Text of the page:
GENEVA (26 April 2016) – The rights of two deaf people in Australia were violated when they were called up for jury service but then told they could not have the support they needed, in the form of sign language interpretation and real-time captioning, to participate in the proceedings, UN experts have found.
“States that have ratified the Convention on the Rights of Persons with Disabilities, as Australia has, are obliged to make reasonable accommodation to ensure people with disability can enjoy or exercise the same rights as everyone else and can take part fully in all aspects of life,” said Damjan Tatic, from the UN Committee on the Rights of Persons with Disabilities. “This did not happen in these cases.”
G.B. was called up for jury duty in New South Wales (NSW) in November 2012 and informed the body that oversees functioning of the courts, the Office of the Sheriff of New South Wales, that she would need Australian Sign Language (Auslan) interpreting. M.L. was called up three times in 2012 and told officials that he would need real-time steno-captioning.
The Sheriff’s Office said such support could not be provided, as it would undermine confidentiality by introducing a non-jury person into the jury deliberation room. In M.L.’s case, he was also warned he would be fined for not attending jury service.
In its findings on the two cases, the Committee noted that Australia argued that providing Auslan interpreters or steno-captioning affected the complexity, cost and duration of trials, yet “it [did] not provide any data or analysis to demonstrate that it would constitute a disproportionate or undue burden.”
“Further, while the confidentiality principle of jury deliberations must be observed, the State party does not provide any argument justifying that no adjustment could be made to enable the Auslan interpreter (or the person assisting with steno-captioning) to perform his/her functions without affecting the confidentiality of the deliberations of the jury, such as a special oath before a court,” the Committee wrote.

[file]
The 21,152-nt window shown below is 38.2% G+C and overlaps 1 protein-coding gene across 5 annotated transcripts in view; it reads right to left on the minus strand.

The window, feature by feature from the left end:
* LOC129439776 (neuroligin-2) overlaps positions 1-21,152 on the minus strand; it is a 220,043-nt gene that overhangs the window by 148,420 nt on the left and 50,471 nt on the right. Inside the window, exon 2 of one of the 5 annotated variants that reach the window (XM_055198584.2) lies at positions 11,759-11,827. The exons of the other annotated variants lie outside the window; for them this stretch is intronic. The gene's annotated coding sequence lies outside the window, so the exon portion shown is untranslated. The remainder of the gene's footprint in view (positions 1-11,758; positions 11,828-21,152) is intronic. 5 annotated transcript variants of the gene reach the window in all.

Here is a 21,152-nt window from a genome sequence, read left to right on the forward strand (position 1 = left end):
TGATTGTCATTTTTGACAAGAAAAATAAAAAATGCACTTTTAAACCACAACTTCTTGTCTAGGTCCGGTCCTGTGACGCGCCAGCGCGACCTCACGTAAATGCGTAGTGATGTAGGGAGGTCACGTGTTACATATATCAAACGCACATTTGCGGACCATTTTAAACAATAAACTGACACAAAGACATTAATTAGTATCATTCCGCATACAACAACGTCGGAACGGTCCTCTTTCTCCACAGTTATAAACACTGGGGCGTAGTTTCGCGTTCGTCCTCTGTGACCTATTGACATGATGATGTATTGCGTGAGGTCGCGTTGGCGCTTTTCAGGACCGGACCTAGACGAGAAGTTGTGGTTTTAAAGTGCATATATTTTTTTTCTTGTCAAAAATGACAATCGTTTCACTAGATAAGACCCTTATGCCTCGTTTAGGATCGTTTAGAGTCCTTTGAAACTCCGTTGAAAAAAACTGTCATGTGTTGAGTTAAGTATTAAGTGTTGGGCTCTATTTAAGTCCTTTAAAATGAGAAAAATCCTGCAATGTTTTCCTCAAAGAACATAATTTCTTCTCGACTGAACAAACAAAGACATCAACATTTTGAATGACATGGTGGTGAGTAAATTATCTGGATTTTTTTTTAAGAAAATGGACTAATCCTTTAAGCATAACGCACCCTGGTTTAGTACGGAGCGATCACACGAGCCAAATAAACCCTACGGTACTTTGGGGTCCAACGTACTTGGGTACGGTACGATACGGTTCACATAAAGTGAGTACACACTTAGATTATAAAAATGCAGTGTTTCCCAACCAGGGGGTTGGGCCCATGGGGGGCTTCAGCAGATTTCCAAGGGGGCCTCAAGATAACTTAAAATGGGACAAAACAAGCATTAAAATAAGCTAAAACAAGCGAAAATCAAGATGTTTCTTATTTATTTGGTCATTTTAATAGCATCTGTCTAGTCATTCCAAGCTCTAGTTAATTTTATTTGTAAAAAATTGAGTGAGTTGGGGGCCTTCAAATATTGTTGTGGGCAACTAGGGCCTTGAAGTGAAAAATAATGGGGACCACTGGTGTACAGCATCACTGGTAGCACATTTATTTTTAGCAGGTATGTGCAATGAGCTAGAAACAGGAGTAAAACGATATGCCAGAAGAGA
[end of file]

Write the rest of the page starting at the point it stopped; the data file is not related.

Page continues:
In both cases, the Committee found that the rights of the complainants had been violated under various articles of the Convention*, including with regard to equality and non-discrimination; accessibility; and access to justice.
Among its recommendations, the Committee called upon Australia to enable the complainants to participate in jury duty by providing reasonable accommodation in the form of Auslan interpreting and steno-captioning, “in a manner that is respecting the confidentiality of proceedings, at all stages of the jury selection and court proceedings.”
The Committee recommended that Australia should ensure that every time a person with disabilities is called up for jury duty, “a thorough, objective and comprehensive assessment of his/her request for adjustment is carried out, and all reasonable accommodations are duly provided to enable his/her full participation.”
“The Committee accepts that States need to have a certain margin of interpretation when assessing whether demands for changes or adjustments are disproportionate or create an undue burden, but rejecting a request needs to be based on a proper evaluation,” said Mr. Tatic.
“Jury service is an important aspect of civic life. Persons with disabilities should be able to participate in the justice system, not only as claimant, victim or defendant, but also as jurors on an equal basis with everyone else,” he added.
Australia has six months to provide a written response to the Committee on any action it has taken.
The CRPD considered these cases under the Optional Protocol to the Convention which gives the Committee competence to examine individual complaints. The Committee adopted its findings, known as views, on 1 April 2016 and published them on 25 April 2016 here:
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The Committee on the Rights of Persons with Disabilities is one of 10 committees, known as Treaty Bodies, that monitor implementation by States of the core international human rights treaties, in this case the Convention on the Rights of Persons with Disabilities. The Committee is composed of 18 independent human rights experts drawn from around the world. They serve in their personal capacity and not as representatives of States parties:
*Convention on the Rights of Persons with Disabilities: http://www.ohchr.org/EN/HRBodies/CRPD/Pages/ConventionRightsPersonsWithDisabilities.aspx
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